optimization problem (LP):
2 variables, 2 affine constraints

x   : (1, 1), continuous
y   : (1, 1), continuous

        minimize y
such that
x ≥ 1.5
y - x ≥ 0.7

writing problem in helloworld.lp...

\* file helloworld.lp generated by picos*\
obj : 1 y
Subject To
in0 : -1 x <= -1.5
in1 : -1 y+ 1 x <= -0.7
y free
x free

Solve a Problem

To solve a problem, you have to use the method solve() of the class Problem. Alternatively, the functions maximize(obj) and minimize(obj) can be used to specify the objective function and call the solver in a single statement. These method accept several options. In particular the solver can be specified by passing an option of the form solver='solver_name'. For a list of available parameters with their default values, see the doc of the function set_all_options_to_default().

Once a problem has been solved, the optimal values of the variables are accessible with the value property. Depending on the solver, you can also obtain the slack and the optimal dual variables of the constraints thanks to the properties dual and slack of the class Constraint. See the doc of dual for more explanations on the dual variables for second order cone programs (SOCP) and semidefinite programs (SDP).

The class Problem also has two interesting properties: type, which indicates the class of the optimization problem (‘LP’, ‘SOCP’, ‘MIP’, ‘SDP’,…), and status, which indicates if the problem has been solved (the default is 'unsolved'; after a call to solve() this property can take the value of any code returned by a solver, such as 'optimal', 'unbounded', 'near-optimal', 'primal infeasible', 'unknown', …).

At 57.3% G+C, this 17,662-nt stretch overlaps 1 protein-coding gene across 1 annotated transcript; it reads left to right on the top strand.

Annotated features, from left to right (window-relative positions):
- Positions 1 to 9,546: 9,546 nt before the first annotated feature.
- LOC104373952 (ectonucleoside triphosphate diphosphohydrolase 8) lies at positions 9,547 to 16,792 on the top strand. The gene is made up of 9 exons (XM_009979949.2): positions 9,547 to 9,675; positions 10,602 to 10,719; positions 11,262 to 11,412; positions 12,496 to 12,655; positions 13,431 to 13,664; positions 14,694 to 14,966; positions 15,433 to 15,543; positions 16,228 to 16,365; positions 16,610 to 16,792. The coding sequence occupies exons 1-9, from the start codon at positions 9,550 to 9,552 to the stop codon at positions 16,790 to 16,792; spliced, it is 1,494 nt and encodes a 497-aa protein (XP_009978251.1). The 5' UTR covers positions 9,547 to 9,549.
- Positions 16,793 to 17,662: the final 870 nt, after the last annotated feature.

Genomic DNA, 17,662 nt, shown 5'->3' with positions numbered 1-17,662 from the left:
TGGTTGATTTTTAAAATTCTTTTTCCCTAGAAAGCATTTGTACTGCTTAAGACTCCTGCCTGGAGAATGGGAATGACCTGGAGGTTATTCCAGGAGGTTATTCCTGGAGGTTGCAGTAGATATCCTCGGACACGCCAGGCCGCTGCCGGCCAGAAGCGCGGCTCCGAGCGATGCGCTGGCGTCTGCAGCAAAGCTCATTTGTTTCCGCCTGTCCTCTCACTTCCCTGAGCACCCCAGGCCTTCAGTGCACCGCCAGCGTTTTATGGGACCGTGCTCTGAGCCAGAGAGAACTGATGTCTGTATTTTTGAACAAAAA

Below is a simple example, to solve the linear programm:

\underset{x \in \mathbb{R}^2}{\mbox{minimize}}
                   & 0.5 x_1 + x_2 &\\
\mbox{subject to} & x_1 &\geq x_2\\
                  & \left[
                     1 & 0\\
                     1 & 1
                     \right] x &\leq
                     \begin{array}{c} 3 \\4 \end{array}

More examples can be found here.

P = pic.Problem()
A = pic.new_param('A', cvx.matrix([[1,1],[0,1]]) )
x = P.add_variable('x',2)
objective = 0.5 * x[0] + x[1]
P.set_objective('max', objective) #or directly P.maximize(objective)

#display the problem and solve it
print('type:   '+P.type)
print('status: '+P.status)
print('status: '+P.status)

#  objective value   #

print('The optimal value of this problem is:')
print(P.obj_value()) # "print(objective)" would also work, because objective is valued

#  optimal variable  #
x_opt = x.value
print('The solution of the problem is:')
print(x_opt) # "print(x)" would also work, since x is now valued

#  slacks and duals  #
print('The dual of the constraint {} is:'.format(c0))
print('And its slack is:')

print('The dual of the constraint {} is:'.format(c1))
print('And its slack is:')
optimization problem (LP):
2 variables, 3 affine constraints

x   : (2, 1), continuous

    maximize 0.5·x[0] + x[1]
such that
  x[0] ≥ x[1]
  A·x ≤ [2×1]
type:   LP
status: unsolved
status: optimal

The optimal value of this problem is:

The solution of the problem is:
[ 2.00e+00]
[ 2.00e+00]

The dual of the constraint x[0] ≥ x[1] is:

And its slack is:

The dual of the constraint A·x ≤ [2×1] is:
[ 4.56e-10]
[ 7.50e-01]

And its slack is:
[ 1.00e+00]

A note on dual variables

For second order cone constraints of the form \Vert \mathbf{x} \Vert \leq t, where \mathbf{x} is a vector of dimension n, the dual variable is a vector of dimension n+1 of the form [\lambda; \mathbf{z}], where the n-dimensional vector \mathbf{z} satisfies \Vert \mathbf{z} \Vert \leq \lambda.

For rotated second order cone constraints of the form \Vert \mathbf{x} \Vert^2 \leq t u where \mathbf{x} is a vector of dimension n, the dual variable is a vector of dimension n+2 of the form [\alpha, \beta, \mathbf{z}] with \alpha, \beta \geq 0, where the n-dimensional vector \mathbf{z} satisfies \Vert \mathbf{z} \Vert^2 \leq 4 \alpha \beta.

In general, a linear problem with second order cone constraints (both standard and rotated) and semidefinite constraints can be written under the form:

\underset{\mathbf{x} \in \mathbb{R}^n}{\mbox{minimize}}